Cooke was utterly pompous and patronizing. So WW2 BBC. His introduction to the film “The Three Faces of Eve” are so 19th century, paternalistic and pompous. I wouldn’t mind if he was incisive and intelligent but he has no opportunity when his method of presentation is so false and condescending. He makes Simon Schama look relaxed and accessible.

      • George Kramer says:

        You already made up your mind, so no point in convincing you otherwise. Go watch Oprah.

  • Adrian Nimmo says:

    What a great pity that AC spoke before the end of the Chopin and also that he didn’t give WK chance to speak.

    • Sue says:

      That’s the point though; it’s always all about Cooke.

    • George Kramer says:

      This was common in early TV: it was a cue to the director or engineer. His mic wasn’t supposed to be “hot” at that point; either he or the engineer forgot to turn it off. There were no second chances on live TV back then, nor was there a censor button for most programs.

  • pooroperaman says:

    I think the England cricket captain has better things to do at the moment.

  • Daniel F. says:

    1. Leon Fleisher said that the two great American pianists of the 20th century were Willie Kapell and Leonard Shure and that, at the time of his death, Kapell was beginning to become more interested in, and perform more, of the typically Schnabelian repertory.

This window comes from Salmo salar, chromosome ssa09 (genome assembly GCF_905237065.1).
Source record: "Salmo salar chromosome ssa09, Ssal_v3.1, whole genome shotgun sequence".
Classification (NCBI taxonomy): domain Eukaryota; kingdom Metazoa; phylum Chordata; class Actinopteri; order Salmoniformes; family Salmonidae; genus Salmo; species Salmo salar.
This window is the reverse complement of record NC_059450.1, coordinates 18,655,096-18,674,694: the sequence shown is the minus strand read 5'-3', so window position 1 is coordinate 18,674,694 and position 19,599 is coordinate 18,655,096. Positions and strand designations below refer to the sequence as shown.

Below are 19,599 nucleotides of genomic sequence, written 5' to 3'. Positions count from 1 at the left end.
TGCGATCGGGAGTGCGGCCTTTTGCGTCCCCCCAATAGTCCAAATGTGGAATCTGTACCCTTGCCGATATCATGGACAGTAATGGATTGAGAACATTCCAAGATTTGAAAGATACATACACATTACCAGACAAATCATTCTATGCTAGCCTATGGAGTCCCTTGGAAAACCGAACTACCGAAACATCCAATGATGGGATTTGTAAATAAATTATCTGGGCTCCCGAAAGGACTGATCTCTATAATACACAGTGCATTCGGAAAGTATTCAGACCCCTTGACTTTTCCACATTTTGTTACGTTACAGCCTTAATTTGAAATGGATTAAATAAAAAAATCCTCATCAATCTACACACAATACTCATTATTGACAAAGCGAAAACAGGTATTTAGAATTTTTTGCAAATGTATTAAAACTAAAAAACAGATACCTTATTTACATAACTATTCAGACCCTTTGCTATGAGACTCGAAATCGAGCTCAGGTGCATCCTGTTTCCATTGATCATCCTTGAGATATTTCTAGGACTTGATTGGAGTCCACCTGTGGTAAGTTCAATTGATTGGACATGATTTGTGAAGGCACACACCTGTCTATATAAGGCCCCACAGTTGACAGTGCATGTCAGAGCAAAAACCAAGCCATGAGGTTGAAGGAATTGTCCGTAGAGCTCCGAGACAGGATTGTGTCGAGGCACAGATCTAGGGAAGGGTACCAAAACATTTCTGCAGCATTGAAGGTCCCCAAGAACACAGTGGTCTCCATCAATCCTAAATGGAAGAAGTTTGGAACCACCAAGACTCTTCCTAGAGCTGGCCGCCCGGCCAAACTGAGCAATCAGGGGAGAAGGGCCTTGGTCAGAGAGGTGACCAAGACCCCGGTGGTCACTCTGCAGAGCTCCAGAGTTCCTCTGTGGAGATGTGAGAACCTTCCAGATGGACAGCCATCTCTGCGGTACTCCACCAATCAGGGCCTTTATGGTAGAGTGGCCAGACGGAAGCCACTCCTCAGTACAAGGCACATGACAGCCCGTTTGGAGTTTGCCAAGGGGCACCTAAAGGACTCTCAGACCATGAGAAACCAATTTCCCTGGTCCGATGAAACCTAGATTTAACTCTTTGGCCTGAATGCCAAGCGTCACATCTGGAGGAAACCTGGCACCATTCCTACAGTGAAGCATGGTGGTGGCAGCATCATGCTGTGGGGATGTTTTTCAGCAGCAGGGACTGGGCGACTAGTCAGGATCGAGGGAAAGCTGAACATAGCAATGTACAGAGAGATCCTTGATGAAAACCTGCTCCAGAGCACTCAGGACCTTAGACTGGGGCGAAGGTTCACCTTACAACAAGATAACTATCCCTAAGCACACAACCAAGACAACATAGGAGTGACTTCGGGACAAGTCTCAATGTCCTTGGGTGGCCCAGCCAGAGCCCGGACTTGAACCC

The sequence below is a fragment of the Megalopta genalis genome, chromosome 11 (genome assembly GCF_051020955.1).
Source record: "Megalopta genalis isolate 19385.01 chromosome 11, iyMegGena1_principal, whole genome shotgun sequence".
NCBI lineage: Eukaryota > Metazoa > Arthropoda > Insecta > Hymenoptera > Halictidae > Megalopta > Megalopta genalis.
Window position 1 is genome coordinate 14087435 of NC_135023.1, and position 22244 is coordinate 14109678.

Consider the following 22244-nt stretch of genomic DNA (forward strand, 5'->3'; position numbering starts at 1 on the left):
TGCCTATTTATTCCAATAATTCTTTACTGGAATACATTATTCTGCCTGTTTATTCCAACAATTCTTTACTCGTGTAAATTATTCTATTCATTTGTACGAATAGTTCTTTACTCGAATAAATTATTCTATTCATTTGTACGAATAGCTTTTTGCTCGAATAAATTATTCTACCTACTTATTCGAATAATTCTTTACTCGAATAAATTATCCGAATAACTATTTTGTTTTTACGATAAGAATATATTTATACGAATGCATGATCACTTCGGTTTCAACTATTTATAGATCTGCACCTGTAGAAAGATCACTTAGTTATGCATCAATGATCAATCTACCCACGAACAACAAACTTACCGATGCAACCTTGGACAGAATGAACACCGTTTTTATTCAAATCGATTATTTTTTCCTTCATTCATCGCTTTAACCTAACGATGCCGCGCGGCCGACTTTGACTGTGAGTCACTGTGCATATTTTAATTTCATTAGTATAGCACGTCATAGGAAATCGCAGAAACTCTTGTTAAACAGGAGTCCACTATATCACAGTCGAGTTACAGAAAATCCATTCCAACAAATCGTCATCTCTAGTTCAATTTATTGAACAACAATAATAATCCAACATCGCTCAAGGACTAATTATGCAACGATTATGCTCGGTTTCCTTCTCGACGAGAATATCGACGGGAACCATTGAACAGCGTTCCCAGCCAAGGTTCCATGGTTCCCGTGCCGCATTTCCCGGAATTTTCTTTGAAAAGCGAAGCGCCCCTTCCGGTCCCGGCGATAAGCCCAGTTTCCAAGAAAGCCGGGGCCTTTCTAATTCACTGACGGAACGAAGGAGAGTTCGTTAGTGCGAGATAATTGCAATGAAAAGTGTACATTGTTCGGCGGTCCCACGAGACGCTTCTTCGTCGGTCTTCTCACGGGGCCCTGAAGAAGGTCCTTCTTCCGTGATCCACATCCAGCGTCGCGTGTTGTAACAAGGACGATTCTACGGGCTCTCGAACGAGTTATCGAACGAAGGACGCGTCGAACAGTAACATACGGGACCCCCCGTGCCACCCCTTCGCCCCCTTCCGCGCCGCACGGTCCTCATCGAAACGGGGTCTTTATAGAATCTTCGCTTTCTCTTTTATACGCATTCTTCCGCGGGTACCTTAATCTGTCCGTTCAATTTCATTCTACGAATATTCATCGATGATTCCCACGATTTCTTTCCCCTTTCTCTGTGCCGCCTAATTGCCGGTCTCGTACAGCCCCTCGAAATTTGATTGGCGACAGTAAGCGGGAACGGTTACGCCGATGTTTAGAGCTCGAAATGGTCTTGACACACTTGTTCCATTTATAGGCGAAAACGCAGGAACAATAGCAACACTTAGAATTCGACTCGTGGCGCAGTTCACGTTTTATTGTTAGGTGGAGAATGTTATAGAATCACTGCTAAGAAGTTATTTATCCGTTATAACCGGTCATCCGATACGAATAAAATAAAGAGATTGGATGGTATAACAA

2. Does anyone recall Sid Ceasar’s hilarious send-up of Alistair Cook? The persona was named “Aristotle Cookie”? The great Sid absolutely nailed this guy.

  • John Borstlap says:

    Really beautiful playing…. well-ordered and spontaneous in the same time, and infused with real feeling without any affectation. Only the great can do that. Obviously, people like [redacted] fail miserably in comparison.

    • John says:

      Mr Borstlap, although we could guess the names of many pianists to whom you might be referring, would you care to tell us precisely which you mean?

      • Sally says:

        Actually, there was quite some quarrelling upstairs and downstairs about that comment and when I was instructed to post it, I redacted the name myself because I think the miserably failing are, obviously, [redacted] and [redacted].

  • David Oberg says:

    I only know Kapell’s wonderful playing via several CDs in my collection. (He was before my time.) The film is riveting. What a loss. By the way, on Sesame Street, Alistair Cookie (a.k.a. Cookie Monster) was the host of “Monsterpiece Theater.”

  • Cyril Blair says:

    Is there any footage of Dinu Lipatti playing?

  • S Daniel says: